Limitations of the AK
With many concerned people purchasing guns there has been huge quantities of Kalashnikovs sold. Yet, the frenzy toward the Kalashnikov may not be as pertinent as many people think it is. It could be useful for the buyers to keep in mind the design concept of the ubiquitous gun.
No one will ever question the AK reliability; there is overwhelming evidence of it. This thing will work in about any circumstance no matter how bad the environment or the maintenance skills of the operator. Anyone who has to face a group armed with this effective weapon should be seriously concerned.
This being said it could be of interest to put it back in context to discover its limitations. This gun was developed as an infantry weapon; what is often overlooked is the Russian infantry concept when it was designed (1947) was to put a lot of man power on the line and equip this man power with as much firepower as possible. Quantity for both man power and firepower was the deciding factor, quality was secondary. The AK consistently proved itself in this role; it will reliably spray lead down range and with many people shooting at the same time and in the same direction; it simply creates hell down range. This is why it is used so much by armies, rebels groups, gangs and other large bands.
Now it just happens that the very concept of security is to prepare against such an onslaught; it is about the happy few band of brothers facing the many foes. And while it may make sense for the attacking gang to come with AKs, it makes much less sense to oppose 15 or more AKs with a handful of similar weapons. One has only to look at the AK’s mark in Reynosa (Mexico) to have an idea of what a trigger happy gang can do with full auto Kalashnikovs.
The great weakness of the AK is that it just cannot shoot precisely at 100 yards and beyond; this is inherent to its barrel and gas operation design. At 200 yards it is impossible to get any group; this is inherent to the weapon concept and construction. To this great flaw it is important to add the important detail that most civilians will in fact buy a self reloading rifle that only looks like an assault rifle. The fact that beyond utterly lacking precision it will only operate in semi automatic mode reduces to nothing the AK advantage compared to other weapons.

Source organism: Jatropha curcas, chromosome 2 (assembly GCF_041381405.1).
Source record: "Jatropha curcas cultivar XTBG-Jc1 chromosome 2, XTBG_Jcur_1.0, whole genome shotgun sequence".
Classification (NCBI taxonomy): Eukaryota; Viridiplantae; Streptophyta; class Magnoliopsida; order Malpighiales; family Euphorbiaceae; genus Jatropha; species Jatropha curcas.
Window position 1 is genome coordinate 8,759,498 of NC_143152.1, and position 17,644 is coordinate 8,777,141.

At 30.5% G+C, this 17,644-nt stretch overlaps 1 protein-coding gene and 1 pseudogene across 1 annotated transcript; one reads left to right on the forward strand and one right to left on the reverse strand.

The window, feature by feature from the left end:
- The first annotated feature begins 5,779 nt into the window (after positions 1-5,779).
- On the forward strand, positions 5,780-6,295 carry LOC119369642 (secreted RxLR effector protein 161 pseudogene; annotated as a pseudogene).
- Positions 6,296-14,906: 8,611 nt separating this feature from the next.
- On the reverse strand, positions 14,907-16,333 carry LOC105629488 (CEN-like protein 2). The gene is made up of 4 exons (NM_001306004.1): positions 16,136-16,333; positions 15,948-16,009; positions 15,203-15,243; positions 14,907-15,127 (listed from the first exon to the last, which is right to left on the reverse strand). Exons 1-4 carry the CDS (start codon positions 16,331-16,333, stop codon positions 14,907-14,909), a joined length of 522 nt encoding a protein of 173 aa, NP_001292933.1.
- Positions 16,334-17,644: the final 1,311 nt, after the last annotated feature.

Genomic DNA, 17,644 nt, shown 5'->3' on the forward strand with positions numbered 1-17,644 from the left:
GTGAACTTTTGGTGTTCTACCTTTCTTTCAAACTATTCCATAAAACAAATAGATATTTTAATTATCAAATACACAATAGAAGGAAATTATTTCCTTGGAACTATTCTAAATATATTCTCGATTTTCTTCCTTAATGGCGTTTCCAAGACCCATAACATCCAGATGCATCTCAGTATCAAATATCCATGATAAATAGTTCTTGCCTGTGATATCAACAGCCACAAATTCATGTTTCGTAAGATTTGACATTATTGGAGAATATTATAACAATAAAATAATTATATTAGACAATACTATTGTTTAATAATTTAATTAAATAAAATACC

Indeed if one ends up on the wrong side of a large group of AKs, which will likely be full auto as outlaws will not bother with legal weapons, I would rather have effective AND efficient firepower to oppose them. One is better off with a serious self reloading rifle such as the Springfield Armory Scout or any similar rifle. The fact that the army still uses the M14 should give a hint about its usefulness. I would favor the 7.62 just to make sure that every time the trigger is pulled there is a result on the other side of the perimeter. This is the deciding factor; the AK wielding crowd does not care what any single bullet does, the opposing security team instead must ensure every bullet reaches its mark. The semi auto AK just cannot do that beyond 50 yards. It does not matter how fantastic the purchase deal was; when you actually need this thing to shoot precisely beyond 50 yards you may be greatly disappointed. If the 7.62mm is not an option wise people will pick 5.56mm quality self loading rifles such as the AR15 or the FN 2000. The larger caliber of course offers more options, especially if beyond self defense hunting becomes a necessity.
When a small team is considering being attacked by a large number of AKs in full auto mode, it is obvious that a smaller number of AKs limited to semi auto mode will not change the balance. That same team would have a better fighting chance with a half dozen scoped Scout rifles capable of hitting their mark almost every time. The Kalashnikov may be both cheap and good, but when your life is at stakes you will want a gun that is truly superior to that of your foes.